That’s the bad news. The good news is that if you can claim even a few minutes a day to focus just on each other you can make your marriage stronger.
5. Failing to Share the Load
It takes work to maintain a marriage, a family, and a household. There’s no one right way to divide all these responsibilities. Different strategies work for different couples.
The important thing is that the way you are handling things feels equitable to you both. If one of you feels like you’re on your own (as women often do when it comes to emotional labor), resentment starts building.
Do any items on this list hit a little too close to home for you? You and your husband can find ways to strengthen your intimacy and teamwork using the concepts in my bookStrong Women, Strong Love.
It seems like every few minutes there’s another alarming headline about coronavirus. Perhaps, worries about the virus have you constantly reaching for hand sanitizer and steering clear of anyone you hear coughing or sneezing in public.
While it makes sense to follow precautions recommended by the CDC and other trusted organizations, did you know that there are some other potent ways to stay healthy? I’m talking about taking steps to boost your mental health.
Normally, I discuss these steps in the context of improving your marriage. But the same strategies that benefit your relationship will also boost your physical health. And in stressful times like these, we could all use a boost! The mind-body connection is powerful. Here are four mental practices that will enhance your physical wellness.
Chances are you were pretty stressed out even before this global crisis. If coronavirus has you even more anxious than usual, it might be time to put some limits on your news and social media consumption. When you do seek information, turn to sources that are reliably accurate and that take a calm and measured tone instead of a sensationalistic one.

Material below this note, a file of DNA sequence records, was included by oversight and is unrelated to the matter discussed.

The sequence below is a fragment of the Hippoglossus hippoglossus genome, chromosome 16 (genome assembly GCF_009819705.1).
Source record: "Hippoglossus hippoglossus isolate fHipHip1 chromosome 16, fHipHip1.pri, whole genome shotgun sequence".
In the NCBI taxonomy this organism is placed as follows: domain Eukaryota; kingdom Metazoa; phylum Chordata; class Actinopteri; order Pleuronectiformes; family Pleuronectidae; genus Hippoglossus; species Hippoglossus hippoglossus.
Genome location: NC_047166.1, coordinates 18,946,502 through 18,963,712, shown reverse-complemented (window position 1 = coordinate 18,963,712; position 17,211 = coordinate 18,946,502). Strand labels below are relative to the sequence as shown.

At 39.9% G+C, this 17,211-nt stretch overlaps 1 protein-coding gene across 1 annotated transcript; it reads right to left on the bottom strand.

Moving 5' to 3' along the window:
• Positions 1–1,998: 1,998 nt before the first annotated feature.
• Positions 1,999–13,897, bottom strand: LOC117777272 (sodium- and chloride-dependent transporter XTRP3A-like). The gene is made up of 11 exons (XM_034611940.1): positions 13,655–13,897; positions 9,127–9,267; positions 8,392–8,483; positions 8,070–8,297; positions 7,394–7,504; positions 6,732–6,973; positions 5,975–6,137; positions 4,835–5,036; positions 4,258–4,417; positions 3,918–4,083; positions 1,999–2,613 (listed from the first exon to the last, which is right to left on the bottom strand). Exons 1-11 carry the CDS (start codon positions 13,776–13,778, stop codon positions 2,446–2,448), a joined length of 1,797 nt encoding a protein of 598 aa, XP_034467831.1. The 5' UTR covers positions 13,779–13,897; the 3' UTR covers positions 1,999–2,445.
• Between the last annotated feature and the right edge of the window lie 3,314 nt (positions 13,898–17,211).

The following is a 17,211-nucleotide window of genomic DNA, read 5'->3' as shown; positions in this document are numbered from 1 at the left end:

You can also bolster your immune system by making sure you are getting enough sleep and eating healthful foods, especially those that feed the gut bacteria that protect your body. Meditation, yoga and qigong can help turn the volume down on your body’s stress response.
2. Make a Point to Connect
Just like stress, loneliness is bad for your immune system. And it’s an epidemic in its own right. Almost half of all Americans report feeling lonely and left out.
As coronavirus spreads, we hear a lot about keeping up our
physical distance from others. Universities are canceling classes. Companies
are telling employees to work at home. And members of vulnerable groups are
being urged to self-isolate.
At the same time, though, we should be making an extra effort not
to be emotionally distant. Get in touch with people you don’t see
regularly. If virus precautions have changed your routines, don’t let important
people fall off of your radar.
When you are stressed and sad, share your feelings with someone you trust instead of just soldiering on. Even spending time with your pet helps. We are all social beings who need a rich network of relationships.
3. Keep a Positive Mindset
Decide right now that you are in good health and that you are going to stay that way. Constantly call to mind mental images of yourself as strong and healthy. Positive emotions and visualization improve physical wellbeing in a very real way.
Regularly remind yourself of everything that you are grateful for. Gratitude is a powerful weapon against the negativity bias in our brains. We do a good job of remembering dangers and threats, but we have to intentionally focus on and savor positive things in order for them to register.
These four tips will help you bolster your health amid the anxiety about coronavirus. And, as a bonus “side effect,” they will also improve your marriage and other relationships. Please care for yourself well, both during this challenging time and well beyond.
As Valentine’s Day gets closer, no love story has the
world’s attention right now more than the one between Prince Harry and Meghan